I know that I can be overprotective of them, and I dont make apologies for that.  But, something I strive to do is be as normal of a parent as being an orphaned parent lets me be.  I dont want to keep them from some activity because of my fear; I dont want to isolate them from the other people who love them and want alone time with them, because I have a constant fear of 'what if'.  At some point, I know we have to let go and let what's going to happen...happen.  For better or for worse.  And hope it will always be better.  The wedding last September was hard... and the kids were fine.  Taking my MIL up on her offer to watch the kids for an hour or so twice a week so I could go to the gym was hard and made me feel selfish and guilty...but I'm a better mother for it, she is an outstanding grandmother, and the kids love their time with her.  Packing the kids off to my in-laws once a week from just after breakfast until we all have dinner there was a hard adjustment that (still) has me crying (a bit, and not every time) when I'm on the way home...but the kids look forward to it, they LOVE their grandparents and their grandparents love them (and this special time), and our house is clean.  No broken bones, no choking, nothing bad...  Just the kids, enjoying the time with the special people in their lives who aren't mom and dad... and that's a good thing.

But it's still hard.

And I still feel guilty for being excited that Peter and I are going to have a delicious, wine-paired dinner at our favorite winery, a night alone in a B&B with a hottub in our room!!!, and a delicious, organic breakfast the next morning (that I'm not preparing).  It'll be nice to realize that we'd do it all over again. No questions... No doubts... No regrets...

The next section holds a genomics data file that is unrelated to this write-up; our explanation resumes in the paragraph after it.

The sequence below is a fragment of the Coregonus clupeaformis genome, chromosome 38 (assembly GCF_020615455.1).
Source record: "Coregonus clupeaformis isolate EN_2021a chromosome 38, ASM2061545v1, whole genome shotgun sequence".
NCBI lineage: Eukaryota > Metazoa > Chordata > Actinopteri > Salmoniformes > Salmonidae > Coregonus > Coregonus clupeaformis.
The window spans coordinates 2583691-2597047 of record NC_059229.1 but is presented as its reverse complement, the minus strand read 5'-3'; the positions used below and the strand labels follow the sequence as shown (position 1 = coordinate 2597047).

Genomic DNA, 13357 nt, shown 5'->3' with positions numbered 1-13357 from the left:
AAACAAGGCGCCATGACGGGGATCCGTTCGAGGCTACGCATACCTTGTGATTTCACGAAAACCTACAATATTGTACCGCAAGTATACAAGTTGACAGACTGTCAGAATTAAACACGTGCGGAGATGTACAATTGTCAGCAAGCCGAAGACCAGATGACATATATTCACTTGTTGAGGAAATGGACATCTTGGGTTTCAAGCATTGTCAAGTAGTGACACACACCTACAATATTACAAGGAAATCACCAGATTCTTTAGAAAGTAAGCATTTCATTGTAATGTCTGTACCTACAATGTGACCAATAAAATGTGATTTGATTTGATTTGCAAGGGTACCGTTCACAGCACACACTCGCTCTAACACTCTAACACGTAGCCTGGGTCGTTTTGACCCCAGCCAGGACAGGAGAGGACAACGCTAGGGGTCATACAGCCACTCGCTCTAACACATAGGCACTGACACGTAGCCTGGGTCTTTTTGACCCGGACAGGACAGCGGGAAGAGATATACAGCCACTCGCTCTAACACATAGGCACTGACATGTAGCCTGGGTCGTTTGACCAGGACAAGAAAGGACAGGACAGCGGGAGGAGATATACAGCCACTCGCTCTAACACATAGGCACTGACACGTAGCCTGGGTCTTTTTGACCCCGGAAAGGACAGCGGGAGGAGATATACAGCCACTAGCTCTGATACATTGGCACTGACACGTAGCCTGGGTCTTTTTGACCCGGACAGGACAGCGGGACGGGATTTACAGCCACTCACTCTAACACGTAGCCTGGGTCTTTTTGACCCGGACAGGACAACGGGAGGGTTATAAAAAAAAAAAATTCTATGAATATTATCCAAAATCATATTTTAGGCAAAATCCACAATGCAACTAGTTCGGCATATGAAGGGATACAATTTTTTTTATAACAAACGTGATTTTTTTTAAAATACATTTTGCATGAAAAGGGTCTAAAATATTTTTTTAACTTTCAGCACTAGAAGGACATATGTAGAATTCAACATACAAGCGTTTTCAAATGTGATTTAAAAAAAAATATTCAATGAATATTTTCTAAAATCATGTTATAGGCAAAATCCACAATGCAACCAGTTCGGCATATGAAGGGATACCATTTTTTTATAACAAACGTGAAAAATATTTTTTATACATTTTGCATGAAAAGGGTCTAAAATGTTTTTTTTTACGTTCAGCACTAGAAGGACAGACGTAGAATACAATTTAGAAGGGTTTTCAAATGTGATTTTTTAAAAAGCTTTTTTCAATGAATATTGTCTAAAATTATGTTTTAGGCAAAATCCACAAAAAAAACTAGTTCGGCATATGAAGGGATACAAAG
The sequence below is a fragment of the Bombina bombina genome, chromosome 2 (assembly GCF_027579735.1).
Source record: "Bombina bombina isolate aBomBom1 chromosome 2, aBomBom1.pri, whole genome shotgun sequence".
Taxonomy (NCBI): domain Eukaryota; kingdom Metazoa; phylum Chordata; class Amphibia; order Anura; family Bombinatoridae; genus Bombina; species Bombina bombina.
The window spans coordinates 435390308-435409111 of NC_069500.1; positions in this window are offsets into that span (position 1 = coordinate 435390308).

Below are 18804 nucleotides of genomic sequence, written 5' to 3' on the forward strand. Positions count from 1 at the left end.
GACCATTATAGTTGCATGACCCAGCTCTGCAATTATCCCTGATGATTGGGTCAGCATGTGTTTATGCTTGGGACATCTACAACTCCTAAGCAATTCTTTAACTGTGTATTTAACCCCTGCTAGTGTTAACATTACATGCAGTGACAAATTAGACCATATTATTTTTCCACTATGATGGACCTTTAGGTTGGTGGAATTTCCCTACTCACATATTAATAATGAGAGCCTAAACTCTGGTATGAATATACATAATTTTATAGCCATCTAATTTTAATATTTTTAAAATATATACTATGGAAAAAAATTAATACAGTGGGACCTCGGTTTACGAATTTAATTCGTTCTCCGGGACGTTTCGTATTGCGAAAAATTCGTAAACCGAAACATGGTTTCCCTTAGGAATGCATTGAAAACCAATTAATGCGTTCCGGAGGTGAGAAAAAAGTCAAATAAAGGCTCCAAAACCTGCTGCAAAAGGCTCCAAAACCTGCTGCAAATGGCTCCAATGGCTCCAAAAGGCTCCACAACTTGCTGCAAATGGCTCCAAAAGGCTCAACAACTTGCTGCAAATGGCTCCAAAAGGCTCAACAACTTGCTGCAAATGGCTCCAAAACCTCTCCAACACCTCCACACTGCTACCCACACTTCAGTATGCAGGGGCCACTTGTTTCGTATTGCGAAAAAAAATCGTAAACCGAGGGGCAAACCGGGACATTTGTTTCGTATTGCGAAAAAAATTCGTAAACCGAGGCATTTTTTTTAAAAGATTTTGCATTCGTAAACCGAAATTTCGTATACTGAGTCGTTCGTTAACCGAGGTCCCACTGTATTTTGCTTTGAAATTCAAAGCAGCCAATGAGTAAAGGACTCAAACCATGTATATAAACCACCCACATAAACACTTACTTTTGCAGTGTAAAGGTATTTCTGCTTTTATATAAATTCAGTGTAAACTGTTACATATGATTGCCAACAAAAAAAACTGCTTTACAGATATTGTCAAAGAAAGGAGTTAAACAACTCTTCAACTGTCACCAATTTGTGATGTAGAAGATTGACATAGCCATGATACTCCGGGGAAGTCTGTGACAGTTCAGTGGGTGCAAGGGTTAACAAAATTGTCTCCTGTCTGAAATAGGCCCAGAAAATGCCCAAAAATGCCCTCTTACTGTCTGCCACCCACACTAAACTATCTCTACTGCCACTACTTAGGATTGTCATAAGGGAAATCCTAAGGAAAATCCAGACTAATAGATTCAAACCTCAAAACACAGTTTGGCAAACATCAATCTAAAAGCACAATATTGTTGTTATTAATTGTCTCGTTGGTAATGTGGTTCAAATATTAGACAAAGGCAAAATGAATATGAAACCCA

I feel guilty, but I feel really happy, too.

Wednesday, April 6, 2011

The Gift

My dad is a painter; he's been a painter for decades, but when he moved up here in 2004, he got back into painting on commission, and does some work on the side.  He does a lot of portrait work by photograph, and, although I'm biased, I think he has a gift.

He mentioned, many moons ago, that he wanted to do a family portrait for us.  He bought the canvas months ago- last summer I think- but I had said to not worry, since I knew he had some other "paying" work in the queue.  He had initially intended for this to be a Christmas gift, but, like I said, no worries... no rush.

He told me, a few weeks ago, that he had started working on our portrait, but that it was difficult for him.  I knew going in, that it would be.  When he mentioned wanting to do a family portrait, he told me that he wanted all 5 of the children included, but that he wanted them to be age appropriate to Bobby and Maya. Since the only photographs we have of the children are, of course, right after birth and weren't the greatest detail for an artist who wants to study cheekbones, etc, I knew he was going to have a rough time.